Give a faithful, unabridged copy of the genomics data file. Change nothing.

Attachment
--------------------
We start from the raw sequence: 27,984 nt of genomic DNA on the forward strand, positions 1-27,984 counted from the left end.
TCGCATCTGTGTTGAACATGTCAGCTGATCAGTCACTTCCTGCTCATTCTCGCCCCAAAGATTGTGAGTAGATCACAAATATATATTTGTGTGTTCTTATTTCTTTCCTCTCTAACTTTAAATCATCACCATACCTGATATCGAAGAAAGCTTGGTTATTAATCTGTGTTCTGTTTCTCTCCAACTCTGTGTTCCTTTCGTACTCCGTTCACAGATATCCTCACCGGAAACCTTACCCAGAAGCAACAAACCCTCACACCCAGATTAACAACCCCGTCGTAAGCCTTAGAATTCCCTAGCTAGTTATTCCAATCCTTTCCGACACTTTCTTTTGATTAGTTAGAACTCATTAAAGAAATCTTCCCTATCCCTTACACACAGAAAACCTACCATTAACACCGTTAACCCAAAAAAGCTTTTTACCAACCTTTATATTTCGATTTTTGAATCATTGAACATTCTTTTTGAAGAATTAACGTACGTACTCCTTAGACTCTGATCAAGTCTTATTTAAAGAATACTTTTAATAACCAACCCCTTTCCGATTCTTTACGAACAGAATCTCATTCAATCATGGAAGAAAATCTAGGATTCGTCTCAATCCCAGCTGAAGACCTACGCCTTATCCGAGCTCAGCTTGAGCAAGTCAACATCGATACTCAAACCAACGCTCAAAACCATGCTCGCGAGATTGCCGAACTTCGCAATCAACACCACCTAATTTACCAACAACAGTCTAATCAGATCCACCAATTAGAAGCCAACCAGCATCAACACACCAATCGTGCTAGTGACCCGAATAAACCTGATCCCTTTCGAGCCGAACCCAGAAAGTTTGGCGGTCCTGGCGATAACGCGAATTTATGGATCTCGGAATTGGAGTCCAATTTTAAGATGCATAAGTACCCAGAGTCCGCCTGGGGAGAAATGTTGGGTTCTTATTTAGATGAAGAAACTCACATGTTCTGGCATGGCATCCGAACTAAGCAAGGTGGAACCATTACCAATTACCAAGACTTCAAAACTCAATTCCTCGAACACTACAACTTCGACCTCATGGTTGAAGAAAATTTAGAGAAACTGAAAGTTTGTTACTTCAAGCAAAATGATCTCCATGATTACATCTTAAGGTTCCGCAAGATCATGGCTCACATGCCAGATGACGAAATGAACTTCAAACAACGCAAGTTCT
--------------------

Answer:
We start from the raw sequence: 27,984 nt of genomic DNA on the forward strand, positions 1-27,984 counted from the left end.
TCGCATCTGTGTTGAACATGTCAGCTGATCAGTCACTTCCTGCTCATTCTCGCCCCAAAGATTGTGAGTAGATCACAAATATATATTTGTGTGTTCTTATTTCTTTCCTCTCTAACTTTAAATCATCACCATACCTGATATCGAAGAAAGCTTGGTTATTAATCTGTGTTCTGTTTCTCTCCAACTCTGTGTTCCTTTCGTACTCCGTTCACAGATATCCTCACCGGAAACCTTACCCAGAAGCAACAAACCCTCACACCCAGATTAACAACCCCGTCGTAAGCCTTAGAATTCCCTAGCTAGTTATTCCAATCCTTTCCGACACTTTCTTTTGATTAGTTAGAACTCATTAAAGAAATCTTCCCTATCCCTTACACACAGAAAACCTACCATTAACACCGTTAACCCAAAAAAGCTTTTTACCAACCTTTATATTTCGATTTTTGAATCATTGAACATTCTTTTTGAAGAATTAACGTACGTACTCCTTAGACTCTGATCAAGTCTTATTTAAAGAATACTTTTAATAACCAACCCCTTTCCGATTCTTTACGAACAGAATCTCATTCAATCATGGAAGAAAATCTAGGATTCGTCTCAATCCCAGCTGAAGACCTACGCCTTATCCGAGCTCAGCTTGAGCAAGTCAACATCGATACTCAAACCAACGCTCAAAACCATGCTCGCGAGATTGCCGAACTTCGCAATCAACACCACCTAATTTACCAACAACAGTCTAATCAGATCCACCAATTAGAAGCCAACCAGCATCAACACACCAATCGTGCTAGTGACCCGAATAAACCTGATCCCTTTCGAGCCGAACCCAGAAAGTTTGGCGGTCCTGGCGATAACGCGAATTTATGGATCTCGGAATTGGAGTCCAATTTTAAGATGCATAAGTACCCAGAGTCCGCCTGGGGAGAAATGTTGGGTTCTTATTTAGATGAAGAAACTCACATGTTCTGGCATGGCATCCGAACTAAGCAAGGTGGAACCATTACCAATTACCAAGACTTCAAAACTCAATTCCTCGAACACTACAACTTCGACCTCATGGTTGAAGAAAATTTAGAGAAACTGAAAGTTTGTTACTTCAAGCAAAATGATCTCCATGATTACATCTTAAGGTTCCGCAAGATCATGGCTCACATGCCAGATGACGAAATGAACTTCAAACAACGCAAGTTCT